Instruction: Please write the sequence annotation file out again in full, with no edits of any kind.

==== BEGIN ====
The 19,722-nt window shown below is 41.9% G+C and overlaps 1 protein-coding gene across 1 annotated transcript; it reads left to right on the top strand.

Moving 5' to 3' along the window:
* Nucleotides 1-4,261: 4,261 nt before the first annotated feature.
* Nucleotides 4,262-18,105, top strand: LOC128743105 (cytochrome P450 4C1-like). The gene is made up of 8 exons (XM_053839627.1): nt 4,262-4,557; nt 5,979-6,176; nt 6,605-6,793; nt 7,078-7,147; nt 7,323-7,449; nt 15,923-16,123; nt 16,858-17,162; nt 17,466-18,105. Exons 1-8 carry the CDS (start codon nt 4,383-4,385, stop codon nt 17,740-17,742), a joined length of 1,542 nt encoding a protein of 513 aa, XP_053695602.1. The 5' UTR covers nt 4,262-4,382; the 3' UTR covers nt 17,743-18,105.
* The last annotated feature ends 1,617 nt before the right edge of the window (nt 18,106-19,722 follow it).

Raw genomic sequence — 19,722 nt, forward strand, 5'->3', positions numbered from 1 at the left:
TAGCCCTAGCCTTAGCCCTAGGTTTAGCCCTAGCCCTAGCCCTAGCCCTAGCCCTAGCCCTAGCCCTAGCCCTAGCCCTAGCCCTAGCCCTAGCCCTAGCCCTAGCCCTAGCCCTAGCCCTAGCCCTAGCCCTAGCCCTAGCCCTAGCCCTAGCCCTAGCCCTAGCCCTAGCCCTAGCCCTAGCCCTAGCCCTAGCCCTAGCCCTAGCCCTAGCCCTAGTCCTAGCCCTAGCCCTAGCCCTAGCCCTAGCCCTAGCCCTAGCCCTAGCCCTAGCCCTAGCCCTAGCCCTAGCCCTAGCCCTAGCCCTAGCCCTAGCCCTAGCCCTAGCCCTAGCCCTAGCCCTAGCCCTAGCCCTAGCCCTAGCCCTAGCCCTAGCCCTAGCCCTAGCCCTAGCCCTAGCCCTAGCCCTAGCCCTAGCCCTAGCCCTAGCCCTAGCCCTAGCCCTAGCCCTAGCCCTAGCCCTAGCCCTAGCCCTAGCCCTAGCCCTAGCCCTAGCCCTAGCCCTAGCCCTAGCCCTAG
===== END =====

The 19,722-nt window shown below is 41.9% G+C and overlaps 1 protein-coding gene across 1 annotated transcript; it reads left to right on the top strand.

Moving 5' to 3' along the window:
* Nucleotides 1-4,261: 4,261 nt before the first annotated feature.
* Nucleotides 4,262-18,105, top strand: LOC128743105 (cytochrome P450 4C1-like). The gene is made up of 8 exons (XM_053839627.1): nt 4,262-4,557; nt 5,979-6,176; nt 6,605-6,793; nt 7,078-7,147; nt 7,323-7,449; nt 15,923-16,123; nt 16,858-17,162; nt 17,466-18,105. Exons 1-8 carry the CDS (start codon nt 4,383-4,385, stop codon nt 17,740-17,742), a joined length of 1,542 nt encoding a protein of 513 aa, XP_053695602.1. The 5' UTR covers nt 4,262-4,382; the 3' UTR covers nt 17,743-18,105.
* The last annotated feature ends 1,617 nt before the right edge of the window (nt 18,106-19,722 follow it).

Raw genomic sequence — 19,722 nt, forward strand, 5'->3', positions numbered from 1 at the left:
TAGCCCTAGCCTTAGCCCTAGGTTTAGCCCTAGCCCTAGCCCTAGCCCTAGCCCTAGCCCTAGCCCTAGCCCTAGCCCTAGCCCTAGCCCTAGCCCTAGCCCTAGCCCTAGCCCTAGCCCTAGCCCTAGCCCTAGCCCTAGCCCTAGCCCTAGCCCTAGCCCTAGCCCTAGCCCTAGCCCTAGCCCTAGCCCTAGCCCTAGCCCTAGCCCTAGCCCTAGTCCTAGCCCTAGCCCTAGCCCTAGCCCTAGCCCTAGCCCTAGCCCTAGCCCTAGCCCTAGCCCTAGCCCTAGCCCTAGCCCTAGCCCTAGCCCTAGCCCTAGCCCTAGCCCTAGCCCTAGCCCTAGCCCTAGCCCTAGCCCTAGCCCTAGCCCTAGCCCTAGCCCTAGCCCTAGCCCTAGCCCTAGCCCTAGCCCTAGCCCTAGCCCTAGCCCTAGCCCTAGCCCTAGCCCTAGCCCTAGCCCTAGCCCTAGCCCTAGCCCTAGCCCTAGCCCTAGCCCTAGCCCTAGCCCTAGCCCTAG